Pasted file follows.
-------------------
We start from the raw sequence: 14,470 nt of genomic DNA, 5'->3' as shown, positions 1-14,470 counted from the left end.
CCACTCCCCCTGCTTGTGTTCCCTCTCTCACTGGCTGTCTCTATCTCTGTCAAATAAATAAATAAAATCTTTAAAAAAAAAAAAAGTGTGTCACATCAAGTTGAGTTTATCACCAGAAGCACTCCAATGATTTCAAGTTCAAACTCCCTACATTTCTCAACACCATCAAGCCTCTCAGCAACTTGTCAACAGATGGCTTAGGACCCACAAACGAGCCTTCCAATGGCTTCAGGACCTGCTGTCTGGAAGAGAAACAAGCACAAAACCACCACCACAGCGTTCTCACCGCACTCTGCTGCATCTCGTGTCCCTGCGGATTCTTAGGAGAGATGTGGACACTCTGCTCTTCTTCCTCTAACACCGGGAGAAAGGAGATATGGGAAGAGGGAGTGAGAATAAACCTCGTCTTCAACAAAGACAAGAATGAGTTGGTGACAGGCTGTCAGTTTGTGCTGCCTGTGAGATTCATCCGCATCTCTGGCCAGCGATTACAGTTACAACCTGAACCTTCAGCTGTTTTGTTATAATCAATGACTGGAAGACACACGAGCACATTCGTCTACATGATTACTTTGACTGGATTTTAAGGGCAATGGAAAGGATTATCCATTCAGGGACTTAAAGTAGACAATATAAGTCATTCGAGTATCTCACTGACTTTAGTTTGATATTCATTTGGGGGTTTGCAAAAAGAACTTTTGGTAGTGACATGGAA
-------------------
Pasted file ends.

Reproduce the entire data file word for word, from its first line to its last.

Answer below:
We start from the raw sequence: 14,470 nt of genomic DNA, 5'->3' as shown, positions 1-14,470 counted from the left end.
CCACTCCCCCTGCTTGTGTTCCCTCTCTCACTGGCTGTCTCTATCTCTGTCAAATAAATAAATAAAATCTTTAAAAAAAAAAAAAGTGTGTCACATCAAGTTGAGTTTATCACCAGAAGCACTCCAATGATTTCAAGTTCAAACTCCCTACATTTCTCAACACCATCAAGCCTCTCAGCAACTTGTCAACAGATGGCTTAGGACCCACAAACGAGCCTTCCAATGGCTTCAGGACCTGCTGTCTGGAAGAGAAACAAGCACAAAACCACCACCACAGCGTTCTCACCGCACTCTGCTGCATCTCGTGTCCCTGCGGATTCTTAGGAGAGATGTGGACACTCTGCTCTTCTTCCTCTAACACCGGGAGAAAGGAGATATGGGAAGAGGGAGTGAGAATAAACCTCGTCTTCAACAAAGACAAGAATGAGTTGGTGACAGGCTGTCAGTTTGTGCTGCCTGTGAGATTCATCCGCATCTCTGGCCAGCGATTACAGTTACAACCTGAACCTTCAGCTGTTTTGTTATAATCAATGACTGGAAGACACACGAGCACATTCGTCTACATGATTACTTTGACTGGATTTTAAGGGCAATGGAAAGGATTATCCATTCAGGGACTTAAAGTAGACAATATAAGTCATTCGAGTATCTCACTGACTTTAGTTTGATATTCATTTGGGGGTTTGCAAAAAGAACTTTTGGTAGTGACATGGAA